Kimchi Cheese Fries

If I can’t put kimchi on it, I don’t want to hear about it.

Just kidding.

But in all seriousness, about 75% of our dinners include kimchi.

I recently got the idea of kimchi cheese fries in my head and haven’t been able to get it out. I blame my friend Mel for posting a picture of a tater tot with kimchi and mayo, I think that’s what started it, somehow.

One thing led to another and when I was trying to think of toppings for Cooks Illustrated’s cold oil fries, (more publicly explained by Smitten Kitchen), I realized my two separate projects/cravings could become one.

You can find the results of the experiment by clicking here, or continue reading to learn about the intricacies of cold oil fries, gooey beer cheese, and why kimchi belongs on everything.

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As with (almost) every other fry recipe, this one starts with potatoes. However, from there it takes a different route to crispy doneness than most. It involves submerging Yukon Gold potatoes in cold oil, bringing it up to a rolling boil, then cooking for about 25 minutes until the taters are crispy and done.

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Cooks Illustrated says the potatoes require and absorb less oil, cause less of a stink, and result in fries just as good as twice fried. My verdict: they definitely do.

Although, they are not as crispy as the boiled, fried, frozen, then fried (BFFF?), McDonald’s imitation fries that J. Kenji Lopez-Alt of Serious Eats came up with a couple years ago. I’ll post my take on those someday soon.

These are a different, slightly more rustic fry than Kenji’s. The kind of chip I envision eating at a pubhouse, fast-food-fry they are not.

Take the (hot, oily) plunge, make these fries, they’re super easy.

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As the fries cooked – mine took 30 minutes because I cut them kind of thick -I made the cheese sauce.

I know all the tricks for using evaporated milk and cornstarch for easy Queso, or straight up melting velveeta, but I wanted to somehow use beer instead of milk… I had beer but I didn’t have milk.

I found a couple different recipes that used beer, cream cheese, and cheddar, and luckily, I had a hunk of forgotten cream cheese from some long past, stuffed muffin experiment. Thank heavens for the seemingly immortal character of commercial cream cheese.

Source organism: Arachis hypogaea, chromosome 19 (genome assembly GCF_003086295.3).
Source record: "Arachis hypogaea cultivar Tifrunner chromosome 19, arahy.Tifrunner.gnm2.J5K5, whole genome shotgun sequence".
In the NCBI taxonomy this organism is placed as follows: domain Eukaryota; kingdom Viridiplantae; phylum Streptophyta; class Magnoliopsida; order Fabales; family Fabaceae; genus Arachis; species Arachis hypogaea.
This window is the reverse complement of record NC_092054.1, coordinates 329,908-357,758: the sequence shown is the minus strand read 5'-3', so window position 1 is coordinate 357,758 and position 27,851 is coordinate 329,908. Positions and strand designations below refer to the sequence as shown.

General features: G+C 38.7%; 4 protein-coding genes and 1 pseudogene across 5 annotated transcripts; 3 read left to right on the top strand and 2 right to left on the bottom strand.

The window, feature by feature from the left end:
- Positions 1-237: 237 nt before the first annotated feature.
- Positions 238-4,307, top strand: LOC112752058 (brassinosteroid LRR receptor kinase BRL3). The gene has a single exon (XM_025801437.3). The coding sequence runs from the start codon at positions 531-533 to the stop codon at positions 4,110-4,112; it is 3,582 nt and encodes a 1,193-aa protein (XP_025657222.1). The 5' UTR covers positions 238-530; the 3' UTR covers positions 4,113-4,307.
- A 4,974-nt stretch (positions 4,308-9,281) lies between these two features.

The cream cheese gives the sauce tang, the cheddar gives it sharpness, and the beer rounds it out without weighing it down like using cornstarch or more dairy might. I also added garlic powder because. Just because.

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All in all, pretty much the perfect combination; especially when topped with copious amounts of tangy, homemade kimchi to cut the grease, thinly sliced jalapenos, heaps of cilantro, and a hefty drizzle of Francesca Hot Sauce.

Enough with the talking, onto the cooking. By the way, this is how I cook, in case you’re ever under the illusion that I have a peaceful, neat home life.

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Kimchi Cheese Fries

Makes enough for the two of us, I won’t judge your eating habits.

1 recipe Cold Oil Fries, see below
1 recipe Beer Queso, see below
1 cup of your favourite kimchi
Oil
1 jalapeno, thinly sliced
Lots of cilantro
Francesca Hot Sauce

Start the fries, and while the fries cook, make the cheese sauce.

Heat a small bit of oil in a cast iron pan over high heat, add the kimchi and cook without moving until the bottom has blackened a touch, but the top is just warmed through.

Divide the fries between your plates, smother with cheese sauce, add kimchi, then garnish with jalapenos, cilantro, and Francesca.

Put any extra cheese sauce in a pitcher on the table so people don’t feel embarrassed asking for more.

Cold Oil Fries

Makes enough for 2 people who are not overly concerned with health.
Based on Cooks Illustrated’s research.

2 lbs Yukon Gold potatoes
5-6 cups peanut oil
Salt

Cut your potatoes into whatever fryish size you want. Cooks Illustrated recommends 1/4 inch, but I cut mine heftier (see photo above) and they turned out fine, with more creamy inside to crispy outside.

Rinse your potatoes and put in a pot with enough oil to just cover them. Turn the heat to medium high and bring to a rolling boil.

Once boiling, turn your heat down to medium and cook 20 to 30 minutes, or until you like them. You might have to adjust the heat very slightly if you find they’re browning too fast without cooking through, or cooking through without browning fast enough. It’s not rocket science, they’re going to be greasy, crispy, and delicious pretty much no matter what.

Once done, drain on paper towels or used paper bags (the only reason I get bags from the LCBO). Salt them while they’re hot.

Beer Queso

Makes about 2 cups. Based on common sense and Buzzfeed’s recipe.

1/2 cup or half a brick cream cheese
1 can of a neutral, nonhoppy beer, we used Steamwhistle
250 grams or about 2 cups old cheddar
1 tsp garlic power

Put the cream cheese and 3/4 of the can of beer in a pot and bring to a boil over medium high heat. Reduce the heat and add all the cheddar and garlic powder.

If it seems too thick, add the rest of the beer. Yes, it’s that easy.

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